(Reuters) - The Democratic-led U.S. House of Representatives voted Wednesday to send formal impeachment charges against President Donald Trump to the Senate, where Majority Leader Mitch McConnell has said he would help acquit his fellow Republican at a trial.
Democratic lawmakers, who represent the House majority, voted along party lines on Dec. 18 to impeach Trump over his dealings with Ukraine.
Here is what can be expected in the coming days and weeks:
On Thursday at 12 p.m. EDT/1700 GMT, the newly appointed House “managers,” who will prosecute Trump, will to go to the Senate chamber and read the resolution appointing them and the two articles of impeachment in full.
The charges say Trump abused his power by pressuring Ukraine to investigate former Vice President Joe Biden, a leading Democratic presidential contender for 2020, and that Trump obstructed efforts by Congress to uncover any misconduct.
At 2 p.m. on Thursday, the Senate will take up the articles of impeachment. Supreme Court Chief Justice John Roberts will be escorted into the chamber by the longest-serving Republican senator, Chuck Grassley. Roberts then will swear in the senators as jurors.
Starting Jan. 21
House managers will present their case against Trump, and the president’s legal team will respond, with senators sitting as jurors. McConnell has said the Senate will sit in session six days a week, taking only Sundays off.
Senators would then be given time to submit questions to each side.
McConnell has said that, once the charges are formally submitted to the Senate, he will back a resolution that would set initial rules for the trial but postpone a decision on whether to hear from witnesses.
McConnell has not yet published a draft of the resolution, but he said it would be similar to one adopted in January 1999 during the impeachment of Democratic former President Bill Clinton.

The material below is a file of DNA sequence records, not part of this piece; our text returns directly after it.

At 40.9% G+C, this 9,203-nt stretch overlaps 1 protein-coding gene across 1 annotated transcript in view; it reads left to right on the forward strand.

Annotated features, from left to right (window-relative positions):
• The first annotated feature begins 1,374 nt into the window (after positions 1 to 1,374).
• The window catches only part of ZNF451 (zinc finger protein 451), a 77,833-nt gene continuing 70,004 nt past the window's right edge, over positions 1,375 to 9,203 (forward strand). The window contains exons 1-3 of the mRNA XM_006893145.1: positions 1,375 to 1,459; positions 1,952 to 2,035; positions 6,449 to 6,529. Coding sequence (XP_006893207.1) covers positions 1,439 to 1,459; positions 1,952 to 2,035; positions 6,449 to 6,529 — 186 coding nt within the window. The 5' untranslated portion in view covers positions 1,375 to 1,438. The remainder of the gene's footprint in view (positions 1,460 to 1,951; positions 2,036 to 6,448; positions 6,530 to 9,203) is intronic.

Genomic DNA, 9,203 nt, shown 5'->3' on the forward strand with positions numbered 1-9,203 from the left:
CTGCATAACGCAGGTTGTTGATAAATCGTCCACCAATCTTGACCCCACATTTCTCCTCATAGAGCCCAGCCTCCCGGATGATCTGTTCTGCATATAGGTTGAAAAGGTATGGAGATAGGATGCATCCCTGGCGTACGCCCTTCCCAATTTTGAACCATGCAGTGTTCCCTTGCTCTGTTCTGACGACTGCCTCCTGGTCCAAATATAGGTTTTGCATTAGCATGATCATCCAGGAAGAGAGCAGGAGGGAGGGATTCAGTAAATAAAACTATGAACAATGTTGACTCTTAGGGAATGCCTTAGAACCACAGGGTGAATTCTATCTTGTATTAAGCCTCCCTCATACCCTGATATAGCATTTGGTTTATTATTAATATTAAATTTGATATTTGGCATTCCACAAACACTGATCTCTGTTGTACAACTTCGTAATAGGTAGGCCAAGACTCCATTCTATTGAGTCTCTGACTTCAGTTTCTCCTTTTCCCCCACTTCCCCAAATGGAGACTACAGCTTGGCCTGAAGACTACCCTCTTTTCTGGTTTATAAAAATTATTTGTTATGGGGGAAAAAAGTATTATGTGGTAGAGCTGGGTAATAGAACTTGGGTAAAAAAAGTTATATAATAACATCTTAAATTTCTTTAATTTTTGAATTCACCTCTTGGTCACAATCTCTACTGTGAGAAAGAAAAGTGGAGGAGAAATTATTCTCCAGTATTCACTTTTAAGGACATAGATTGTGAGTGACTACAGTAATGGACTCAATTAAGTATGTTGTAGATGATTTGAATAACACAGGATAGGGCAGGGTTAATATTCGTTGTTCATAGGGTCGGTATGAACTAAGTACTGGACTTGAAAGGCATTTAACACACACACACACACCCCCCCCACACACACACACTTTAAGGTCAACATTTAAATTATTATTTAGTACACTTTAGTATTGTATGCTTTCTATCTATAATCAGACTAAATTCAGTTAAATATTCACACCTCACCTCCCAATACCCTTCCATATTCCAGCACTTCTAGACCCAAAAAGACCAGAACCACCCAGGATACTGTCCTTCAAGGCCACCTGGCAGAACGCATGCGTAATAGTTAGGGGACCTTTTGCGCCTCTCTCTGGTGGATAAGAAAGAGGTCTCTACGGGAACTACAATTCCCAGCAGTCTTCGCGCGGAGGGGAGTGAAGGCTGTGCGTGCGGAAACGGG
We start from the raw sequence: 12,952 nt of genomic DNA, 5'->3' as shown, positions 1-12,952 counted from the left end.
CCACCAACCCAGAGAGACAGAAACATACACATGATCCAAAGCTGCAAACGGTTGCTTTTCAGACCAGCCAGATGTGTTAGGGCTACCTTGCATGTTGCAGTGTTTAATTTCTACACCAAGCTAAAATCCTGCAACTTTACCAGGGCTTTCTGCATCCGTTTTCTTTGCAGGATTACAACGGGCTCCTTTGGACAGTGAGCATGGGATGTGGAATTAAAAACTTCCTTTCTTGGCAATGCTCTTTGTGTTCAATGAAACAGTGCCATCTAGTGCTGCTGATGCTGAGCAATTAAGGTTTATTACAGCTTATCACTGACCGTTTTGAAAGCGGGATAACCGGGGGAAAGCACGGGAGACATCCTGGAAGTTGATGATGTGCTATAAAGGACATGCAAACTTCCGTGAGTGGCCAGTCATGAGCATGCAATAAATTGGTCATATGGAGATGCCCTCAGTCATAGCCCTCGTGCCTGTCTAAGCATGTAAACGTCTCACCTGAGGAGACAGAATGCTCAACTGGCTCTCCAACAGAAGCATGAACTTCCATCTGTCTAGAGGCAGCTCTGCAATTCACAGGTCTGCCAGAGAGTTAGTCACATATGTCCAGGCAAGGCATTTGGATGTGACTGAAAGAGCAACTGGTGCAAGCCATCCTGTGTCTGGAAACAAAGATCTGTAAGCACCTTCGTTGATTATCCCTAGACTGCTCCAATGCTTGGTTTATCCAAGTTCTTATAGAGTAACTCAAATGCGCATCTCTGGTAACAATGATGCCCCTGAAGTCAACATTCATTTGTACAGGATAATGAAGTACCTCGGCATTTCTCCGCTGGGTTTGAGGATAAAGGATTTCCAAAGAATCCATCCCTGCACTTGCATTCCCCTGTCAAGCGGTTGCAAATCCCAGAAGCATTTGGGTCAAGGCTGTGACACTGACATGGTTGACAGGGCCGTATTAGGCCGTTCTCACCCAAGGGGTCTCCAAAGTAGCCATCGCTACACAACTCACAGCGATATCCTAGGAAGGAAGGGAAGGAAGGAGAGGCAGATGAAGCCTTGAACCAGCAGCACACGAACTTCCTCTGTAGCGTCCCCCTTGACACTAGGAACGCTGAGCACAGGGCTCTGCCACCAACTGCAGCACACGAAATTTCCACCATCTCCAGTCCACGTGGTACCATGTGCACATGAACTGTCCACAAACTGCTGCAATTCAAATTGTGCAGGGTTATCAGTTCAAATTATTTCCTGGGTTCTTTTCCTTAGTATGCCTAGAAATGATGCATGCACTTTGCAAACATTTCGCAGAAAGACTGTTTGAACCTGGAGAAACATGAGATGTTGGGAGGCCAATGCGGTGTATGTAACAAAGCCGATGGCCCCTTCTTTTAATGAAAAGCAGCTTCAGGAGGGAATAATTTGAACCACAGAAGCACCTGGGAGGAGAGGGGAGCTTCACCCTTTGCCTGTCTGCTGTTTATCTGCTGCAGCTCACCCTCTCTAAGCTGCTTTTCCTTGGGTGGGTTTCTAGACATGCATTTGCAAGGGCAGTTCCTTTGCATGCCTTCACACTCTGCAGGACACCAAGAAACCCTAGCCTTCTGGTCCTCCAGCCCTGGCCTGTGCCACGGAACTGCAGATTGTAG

That resolution set deadlines for the prosecution and defence to submit “trial briefs” that laid out their cases in writing. The resolution also allocated 24 hours for representatives of each side to make oral arguments and set aside 16 hours for senators to ask them questions.
The Clinton resolution referenced by McConnell did not resolve whether witnesses would be called. A follow-up resolution allowing for three witnesses to testify in videotaped depositions passed later along a party-line vote.
Late January to early February
Democrats will push to hear from witnesses during the trial. If McConnell’s resolution on initial trial rules is adopted, as expected, senators would likely vote some time after the trial has started on whether to introduce witness testimony sought by the Democrats. Republicans could seek to call witnesses of their own as well, though the White House said on Thursday it didn’t think witnesses are necessary.
The Senate now has 53 Republicans, 45 Democrats and two independents who usually vote with the Democrats. That means four Republicans would need to cross party lines and join Democrats in requesting witness testimony.
The trial could continue into February, when Iowa and New Hampshire hold the first nominating contests for the 2020 presidential election. That could pose logistical problems for the four senators seeking the Democratic nomination: Bernie Sanders, Elizabeth Warren, Amy Klobuchar and Michael Bennet.
Reporting by David Morgan, Jan Wolfe and Susan Cornwell; editing by Andy Sullivan, Grant McCool and Cynthia Osterman
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